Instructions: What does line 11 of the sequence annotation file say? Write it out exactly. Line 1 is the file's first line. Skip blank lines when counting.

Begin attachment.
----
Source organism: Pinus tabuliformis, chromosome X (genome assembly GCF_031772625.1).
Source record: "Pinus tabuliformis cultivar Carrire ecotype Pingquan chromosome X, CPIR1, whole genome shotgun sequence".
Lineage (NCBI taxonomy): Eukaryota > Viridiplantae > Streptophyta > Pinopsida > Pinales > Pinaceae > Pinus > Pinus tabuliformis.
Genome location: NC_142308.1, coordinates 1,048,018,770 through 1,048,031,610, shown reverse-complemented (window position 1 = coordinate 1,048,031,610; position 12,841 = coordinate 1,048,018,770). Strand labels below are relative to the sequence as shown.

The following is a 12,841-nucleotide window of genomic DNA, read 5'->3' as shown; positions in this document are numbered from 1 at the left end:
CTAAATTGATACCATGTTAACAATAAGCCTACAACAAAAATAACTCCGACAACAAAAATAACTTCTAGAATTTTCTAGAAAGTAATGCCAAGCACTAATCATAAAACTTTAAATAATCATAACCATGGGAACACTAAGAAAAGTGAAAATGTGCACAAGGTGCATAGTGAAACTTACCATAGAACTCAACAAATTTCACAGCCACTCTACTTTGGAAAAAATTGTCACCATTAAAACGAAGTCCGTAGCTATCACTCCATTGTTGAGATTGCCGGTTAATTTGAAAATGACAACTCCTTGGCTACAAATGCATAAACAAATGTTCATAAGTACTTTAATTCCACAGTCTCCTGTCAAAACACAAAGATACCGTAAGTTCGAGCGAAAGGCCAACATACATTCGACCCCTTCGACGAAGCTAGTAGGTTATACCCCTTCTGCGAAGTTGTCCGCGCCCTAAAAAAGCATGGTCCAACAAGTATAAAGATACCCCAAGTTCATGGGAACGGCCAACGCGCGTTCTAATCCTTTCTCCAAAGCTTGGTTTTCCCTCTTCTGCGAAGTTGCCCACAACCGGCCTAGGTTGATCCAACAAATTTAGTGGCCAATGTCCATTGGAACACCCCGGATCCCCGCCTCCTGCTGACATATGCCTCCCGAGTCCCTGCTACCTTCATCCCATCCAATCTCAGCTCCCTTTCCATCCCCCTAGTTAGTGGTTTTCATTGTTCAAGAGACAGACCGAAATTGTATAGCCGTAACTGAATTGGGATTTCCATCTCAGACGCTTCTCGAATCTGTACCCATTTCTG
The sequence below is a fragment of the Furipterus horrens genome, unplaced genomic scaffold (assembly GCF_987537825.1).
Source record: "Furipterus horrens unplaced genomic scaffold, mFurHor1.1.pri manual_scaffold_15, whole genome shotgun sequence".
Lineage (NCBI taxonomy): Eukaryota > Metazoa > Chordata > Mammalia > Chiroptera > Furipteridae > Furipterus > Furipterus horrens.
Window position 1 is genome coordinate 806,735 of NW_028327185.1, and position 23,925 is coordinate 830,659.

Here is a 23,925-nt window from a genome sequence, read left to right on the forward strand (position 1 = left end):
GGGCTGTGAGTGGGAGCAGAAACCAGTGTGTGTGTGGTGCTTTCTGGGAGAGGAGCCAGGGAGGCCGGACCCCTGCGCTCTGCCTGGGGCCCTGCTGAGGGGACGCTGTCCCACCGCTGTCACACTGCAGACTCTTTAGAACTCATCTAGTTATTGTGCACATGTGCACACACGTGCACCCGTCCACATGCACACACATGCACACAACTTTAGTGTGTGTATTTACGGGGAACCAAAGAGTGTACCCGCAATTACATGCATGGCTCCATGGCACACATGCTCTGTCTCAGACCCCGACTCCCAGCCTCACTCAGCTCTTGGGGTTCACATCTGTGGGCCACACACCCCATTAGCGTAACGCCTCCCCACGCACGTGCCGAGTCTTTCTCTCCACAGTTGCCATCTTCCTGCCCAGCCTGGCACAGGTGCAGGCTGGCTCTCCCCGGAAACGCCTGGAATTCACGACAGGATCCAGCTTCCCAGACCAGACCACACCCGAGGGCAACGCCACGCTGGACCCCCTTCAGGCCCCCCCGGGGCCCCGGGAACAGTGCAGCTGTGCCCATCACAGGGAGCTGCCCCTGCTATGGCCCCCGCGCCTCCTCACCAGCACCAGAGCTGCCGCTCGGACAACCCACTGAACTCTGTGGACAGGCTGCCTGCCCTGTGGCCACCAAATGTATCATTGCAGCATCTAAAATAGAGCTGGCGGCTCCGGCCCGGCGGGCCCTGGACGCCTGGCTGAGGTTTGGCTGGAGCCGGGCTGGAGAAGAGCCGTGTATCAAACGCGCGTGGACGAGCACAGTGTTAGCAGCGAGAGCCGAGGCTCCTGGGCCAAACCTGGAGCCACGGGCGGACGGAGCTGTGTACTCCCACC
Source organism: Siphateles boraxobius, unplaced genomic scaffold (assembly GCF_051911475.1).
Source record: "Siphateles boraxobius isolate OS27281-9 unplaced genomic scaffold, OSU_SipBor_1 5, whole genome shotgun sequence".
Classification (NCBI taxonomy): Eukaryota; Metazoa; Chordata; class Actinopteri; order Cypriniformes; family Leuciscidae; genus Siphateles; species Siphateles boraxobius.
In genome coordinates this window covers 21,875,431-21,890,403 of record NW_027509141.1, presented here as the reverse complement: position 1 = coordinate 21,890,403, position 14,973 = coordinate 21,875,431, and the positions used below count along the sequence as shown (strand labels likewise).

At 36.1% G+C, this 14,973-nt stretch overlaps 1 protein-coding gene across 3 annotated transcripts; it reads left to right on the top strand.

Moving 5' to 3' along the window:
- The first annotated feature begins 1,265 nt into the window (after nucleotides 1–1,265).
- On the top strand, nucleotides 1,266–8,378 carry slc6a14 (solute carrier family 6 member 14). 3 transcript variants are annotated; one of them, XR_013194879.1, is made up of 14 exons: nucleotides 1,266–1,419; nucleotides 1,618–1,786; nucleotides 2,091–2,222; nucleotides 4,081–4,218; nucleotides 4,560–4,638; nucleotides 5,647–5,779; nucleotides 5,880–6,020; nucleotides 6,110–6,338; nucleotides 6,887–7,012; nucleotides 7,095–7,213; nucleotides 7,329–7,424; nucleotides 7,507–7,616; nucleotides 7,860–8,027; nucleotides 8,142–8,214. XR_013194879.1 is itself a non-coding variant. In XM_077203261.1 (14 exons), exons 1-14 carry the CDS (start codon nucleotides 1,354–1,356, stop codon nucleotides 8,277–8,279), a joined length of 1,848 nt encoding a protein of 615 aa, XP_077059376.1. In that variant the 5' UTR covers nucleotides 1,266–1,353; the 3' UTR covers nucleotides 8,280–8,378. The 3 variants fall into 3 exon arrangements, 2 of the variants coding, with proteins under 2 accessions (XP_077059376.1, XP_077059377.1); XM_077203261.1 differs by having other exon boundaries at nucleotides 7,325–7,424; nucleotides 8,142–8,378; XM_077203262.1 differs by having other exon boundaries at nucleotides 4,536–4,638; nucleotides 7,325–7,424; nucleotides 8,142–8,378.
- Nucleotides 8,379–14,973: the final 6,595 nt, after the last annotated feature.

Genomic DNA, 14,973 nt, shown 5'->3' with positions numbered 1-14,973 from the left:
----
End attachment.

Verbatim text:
Here is a 23,925-nt window from a genome sequence, read left to right on the forward strand (position 1 = left end):